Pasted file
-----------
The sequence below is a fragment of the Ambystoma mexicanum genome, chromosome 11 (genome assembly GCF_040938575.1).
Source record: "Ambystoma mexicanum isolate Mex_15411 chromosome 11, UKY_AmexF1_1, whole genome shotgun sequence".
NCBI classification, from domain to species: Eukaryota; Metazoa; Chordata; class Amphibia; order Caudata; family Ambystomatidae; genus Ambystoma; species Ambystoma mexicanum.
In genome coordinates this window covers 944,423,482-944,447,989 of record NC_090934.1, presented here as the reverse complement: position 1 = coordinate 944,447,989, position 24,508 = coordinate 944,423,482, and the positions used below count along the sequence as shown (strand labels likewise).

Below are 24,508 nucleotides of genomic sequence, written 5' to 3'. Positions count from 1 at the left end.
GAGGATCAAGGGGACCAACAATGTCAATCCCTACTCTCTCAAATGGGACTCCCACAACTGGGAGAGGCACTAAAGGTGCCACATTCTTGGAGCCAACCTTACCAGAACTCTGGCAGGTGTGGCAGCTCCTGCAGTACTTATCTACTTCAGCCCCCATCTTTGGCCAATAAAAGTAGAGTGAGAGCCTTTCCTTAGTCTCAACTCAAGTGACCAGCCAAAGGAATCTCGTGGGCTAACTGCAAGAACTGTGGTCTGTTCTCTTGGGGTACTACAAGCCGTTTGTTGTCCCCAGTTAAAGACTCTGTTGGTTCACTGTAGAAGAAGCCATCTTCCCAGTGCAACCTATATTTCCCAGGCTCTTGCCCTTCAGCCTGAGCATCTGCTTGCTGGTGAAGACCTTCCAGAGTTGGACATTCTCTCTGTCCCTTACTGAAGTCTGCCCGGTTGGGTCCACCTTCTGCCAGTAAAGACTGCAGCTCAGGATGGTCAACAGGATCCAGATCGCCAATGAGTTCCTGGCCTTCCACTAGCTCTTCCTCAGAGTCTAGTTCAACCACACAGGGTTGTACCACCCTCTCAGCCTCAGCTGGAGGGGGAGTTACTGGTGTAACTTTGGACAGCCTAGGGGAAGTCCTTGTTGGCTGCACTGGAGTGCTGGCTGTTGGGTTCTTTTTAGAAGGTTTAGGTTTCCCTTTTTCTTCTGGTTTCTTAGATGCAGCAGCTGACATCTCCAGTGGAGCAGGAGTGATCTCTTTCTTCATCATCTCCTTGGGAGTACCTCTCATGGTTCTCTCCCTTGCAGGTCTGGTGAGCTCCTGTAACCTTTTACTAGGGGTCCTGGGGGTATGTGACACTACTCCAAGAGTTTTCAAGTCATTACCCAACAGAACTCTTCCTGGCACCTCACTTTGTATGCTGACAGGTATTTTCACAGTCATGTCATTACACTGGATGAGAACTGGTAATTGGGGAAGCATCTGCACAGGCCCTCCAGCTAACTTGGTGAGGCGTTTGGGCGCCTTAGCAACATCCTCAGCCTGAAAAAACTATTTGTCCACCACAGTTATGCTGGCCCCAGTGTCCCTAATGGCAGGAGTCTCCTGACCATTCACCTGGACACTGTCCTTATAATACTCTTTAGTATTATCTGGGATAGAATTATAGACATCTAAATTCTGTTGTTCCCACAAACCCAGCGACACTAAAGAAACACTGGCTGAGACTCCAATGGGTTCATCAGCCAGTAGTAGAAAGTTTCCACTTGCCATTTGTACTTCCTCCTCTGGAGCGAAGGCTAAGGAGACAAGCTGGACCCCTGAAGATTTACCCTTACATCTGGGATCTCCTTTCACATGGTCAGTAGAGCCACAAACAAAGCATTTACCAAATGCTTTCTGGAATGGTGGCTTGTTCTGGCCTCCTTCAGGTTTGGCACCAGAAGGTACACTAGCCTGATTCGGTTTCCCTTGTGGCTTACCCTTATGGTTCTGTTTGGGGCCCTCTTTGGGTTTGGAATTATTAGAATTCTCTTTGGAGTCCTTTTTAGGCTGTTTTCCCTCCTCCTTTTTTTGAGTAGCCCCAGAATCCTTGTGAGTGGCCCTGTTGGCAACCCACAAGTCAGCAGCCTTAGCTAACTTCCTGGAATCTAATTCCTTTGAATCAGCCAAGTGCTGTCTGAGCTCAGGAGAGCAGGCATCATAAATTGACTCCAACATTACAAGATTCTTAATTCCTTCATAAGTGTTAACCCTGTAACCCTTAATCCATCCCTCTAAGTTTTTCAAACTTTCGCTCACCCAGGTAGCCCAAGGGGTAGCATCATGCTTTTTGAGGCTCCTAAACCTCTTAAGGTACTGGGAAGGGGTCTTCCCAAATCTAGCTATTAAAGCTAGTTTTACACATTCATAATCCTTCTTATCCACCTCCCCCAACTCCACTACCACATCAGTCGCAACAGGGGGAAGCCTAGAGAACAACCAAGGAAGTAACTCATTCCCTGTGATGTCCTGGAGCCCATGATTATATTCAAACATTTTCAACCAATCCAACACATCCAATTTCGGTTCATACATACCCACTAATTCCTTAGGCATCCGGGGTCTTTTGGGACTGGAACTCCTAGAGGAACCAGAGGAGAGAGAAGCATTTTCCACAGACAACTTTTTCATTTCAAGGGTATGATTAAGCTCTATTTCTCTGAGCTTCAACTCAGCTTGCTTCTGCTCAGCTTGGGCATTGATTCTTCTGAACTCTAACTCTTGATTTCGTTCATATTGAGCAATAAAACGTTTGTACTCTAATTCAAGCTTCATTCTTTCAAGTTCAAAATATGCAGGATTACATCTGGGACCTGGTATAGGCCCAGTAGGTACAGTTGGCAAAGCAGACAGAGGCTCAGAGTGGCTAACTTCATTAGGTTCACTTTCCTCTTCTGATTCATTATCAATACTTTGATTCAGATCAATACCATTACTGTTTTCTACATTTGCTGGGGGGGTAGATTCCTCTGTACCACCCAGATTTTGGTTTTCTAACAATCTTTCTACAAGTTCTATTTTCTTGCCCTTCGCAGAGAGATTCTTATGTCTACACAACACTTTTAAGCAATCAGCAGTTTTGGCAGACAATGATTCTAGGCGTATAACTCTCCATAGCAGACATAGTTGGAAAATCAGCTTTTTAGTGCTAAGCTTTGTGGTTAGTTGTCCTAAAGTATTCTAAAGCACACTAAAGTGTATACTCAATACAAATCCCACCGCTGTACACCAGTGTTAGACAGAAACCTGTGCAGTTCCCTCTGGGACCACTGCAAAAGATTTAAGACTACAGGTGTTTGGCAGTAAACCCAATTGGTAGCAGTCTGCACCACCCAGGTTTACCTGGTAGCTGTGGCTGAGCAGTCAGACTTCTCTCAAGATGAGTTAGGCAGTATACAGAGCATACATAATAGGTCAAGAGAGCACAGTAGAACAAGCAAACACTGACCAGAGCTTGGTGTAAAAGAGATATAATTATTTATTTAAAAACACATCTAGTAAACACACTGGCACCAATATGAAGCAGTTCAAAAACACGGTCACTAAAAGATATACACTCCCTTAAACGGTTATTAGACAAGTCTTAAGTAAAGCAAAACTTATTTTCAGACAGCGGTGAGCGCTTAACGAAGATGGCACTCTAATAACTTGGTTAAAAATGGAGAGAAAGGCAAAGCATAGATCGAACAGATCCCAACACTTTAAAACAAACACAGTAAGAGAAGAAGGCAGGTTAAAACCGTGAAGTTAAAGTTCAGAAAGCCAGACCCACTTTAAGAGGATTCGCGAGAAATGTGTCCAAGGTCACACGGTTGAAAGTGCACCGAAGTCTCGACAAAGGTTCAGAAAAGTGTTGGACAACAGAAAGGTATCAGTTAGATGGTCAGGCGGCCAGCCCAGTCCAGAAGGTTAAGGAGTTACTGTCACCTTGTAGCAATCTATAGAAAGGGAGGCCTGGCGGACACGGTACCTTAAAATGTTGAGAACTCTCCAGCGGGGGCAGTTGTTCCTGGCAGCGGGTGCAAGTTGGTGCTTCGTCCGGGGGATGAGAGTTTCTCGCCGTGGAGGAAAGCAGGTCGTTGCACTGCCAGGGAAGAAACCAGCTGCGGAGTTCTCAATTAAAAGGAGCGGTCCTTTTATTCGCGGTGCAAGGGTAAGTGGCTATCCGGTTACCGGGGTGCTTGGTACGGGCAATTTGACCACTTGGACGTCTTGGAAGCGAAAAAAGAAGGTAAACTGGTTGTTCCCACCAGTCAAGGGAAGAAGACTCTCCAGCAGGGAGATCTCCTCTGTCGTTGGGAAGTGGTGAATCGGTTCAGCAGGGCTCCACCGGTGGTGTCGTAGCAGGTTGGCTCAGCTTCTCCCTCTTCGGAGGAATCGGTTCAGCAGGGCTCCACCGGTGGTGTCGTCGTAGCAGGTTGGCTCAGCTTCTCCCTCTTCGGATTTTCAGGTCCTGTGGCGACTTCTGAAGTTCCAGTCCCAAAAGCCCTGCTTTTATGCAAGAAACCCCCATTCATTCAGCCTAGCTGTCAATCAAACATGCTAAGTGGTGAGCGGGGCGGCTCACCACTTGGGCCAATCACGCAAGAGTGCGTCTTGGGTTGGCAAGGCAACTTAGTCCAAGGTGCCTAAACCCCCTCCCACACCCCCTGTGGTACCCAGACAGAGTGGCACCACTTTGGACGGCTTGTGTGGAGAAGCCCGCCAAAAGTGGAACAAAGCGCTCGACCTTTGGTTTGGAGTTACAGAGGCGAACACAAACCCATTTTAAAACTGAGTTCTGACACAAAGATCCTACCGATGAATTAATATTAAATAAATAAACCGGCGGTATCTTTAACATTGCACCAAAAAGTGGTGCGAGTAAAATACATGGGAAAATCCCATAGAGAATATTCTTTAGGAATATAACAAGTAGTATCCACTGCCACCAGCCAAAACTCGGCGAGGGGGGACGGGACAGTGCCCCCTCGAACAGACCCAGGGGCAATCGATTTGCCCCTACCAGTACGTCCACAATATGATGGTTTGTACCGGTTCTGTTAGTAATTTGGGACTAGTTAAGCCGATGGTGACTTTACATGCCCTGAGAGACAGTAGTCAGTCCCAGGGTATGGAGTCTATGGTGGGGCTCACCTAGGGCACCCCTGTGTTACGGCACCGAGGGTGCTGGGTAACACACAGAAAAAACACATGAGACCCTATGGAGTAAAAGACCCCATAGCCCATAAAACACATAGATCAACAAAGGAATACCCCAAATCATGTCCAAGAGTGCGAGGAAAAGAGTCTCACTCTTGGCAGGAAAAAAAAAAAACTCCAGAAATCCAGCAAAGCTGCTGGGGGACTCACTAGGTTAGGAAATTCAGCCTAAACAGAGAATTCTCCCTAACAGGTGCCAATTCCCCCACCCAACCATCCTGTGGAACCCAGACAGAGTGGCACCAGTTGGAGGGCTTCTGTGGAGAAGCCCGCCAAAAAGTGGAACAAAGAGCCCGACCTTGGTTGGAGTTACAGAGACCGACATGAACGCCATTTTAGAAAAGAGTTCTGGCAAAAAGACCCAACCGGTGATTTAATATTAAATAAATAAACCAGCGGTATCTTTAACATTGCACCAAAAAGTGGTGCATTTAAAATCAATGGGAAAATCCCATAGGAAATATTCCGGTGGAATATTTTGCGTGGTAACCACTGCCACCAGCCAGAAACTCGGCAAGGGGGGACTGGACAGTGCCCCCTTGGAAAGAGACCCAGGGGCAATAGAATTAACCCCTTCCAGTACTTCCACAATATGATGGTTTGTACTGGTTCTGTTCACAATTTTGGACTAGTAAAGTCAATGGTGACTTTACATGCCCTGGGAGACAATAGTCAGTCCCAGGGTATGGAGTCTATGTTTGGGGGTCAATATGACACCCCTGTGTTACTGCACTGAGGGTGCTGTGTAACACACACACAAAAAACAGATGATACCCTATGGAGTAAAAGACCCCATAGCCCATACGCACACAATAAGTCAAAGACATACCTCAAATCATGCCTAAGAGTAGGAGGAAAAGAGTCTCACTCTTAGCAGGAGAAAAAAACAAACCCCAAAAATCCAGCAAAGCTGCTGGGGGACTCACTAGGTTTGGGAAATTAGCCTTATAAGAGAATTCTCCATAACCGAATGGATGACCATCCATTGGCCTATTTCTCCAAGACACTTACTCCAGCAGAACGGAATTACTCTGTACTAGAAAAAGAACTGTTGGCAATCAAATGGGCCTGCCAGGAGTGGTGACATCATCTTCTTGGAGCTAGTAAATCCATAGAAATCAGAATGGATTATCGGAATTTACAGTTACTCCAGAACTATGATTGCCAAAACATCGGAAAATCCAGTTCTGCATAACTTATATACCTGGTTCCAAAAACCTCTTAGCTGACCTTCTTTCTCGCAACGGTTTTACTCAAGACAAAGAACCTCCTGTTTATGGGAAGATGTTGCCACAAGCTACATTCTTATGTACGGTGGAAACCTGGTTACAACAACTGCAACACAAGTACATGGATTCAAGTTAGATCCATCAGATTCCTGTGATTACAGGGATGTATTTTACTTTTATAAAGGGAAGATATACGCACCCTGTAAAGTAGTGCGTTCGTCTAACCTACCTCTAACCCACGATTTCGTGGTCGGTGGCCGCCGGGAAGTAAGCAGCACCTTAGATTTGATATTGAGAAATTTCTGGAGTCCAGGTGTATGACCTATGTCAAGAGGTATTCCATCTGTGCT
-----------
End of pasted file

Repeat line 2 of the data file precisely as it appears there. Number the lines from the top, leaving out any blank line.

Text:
Source record: "Ambystoma mexicanum isolate Mex_15411 chromosome 11, UKY_AmexF1_1, whole genome shotgun sequence".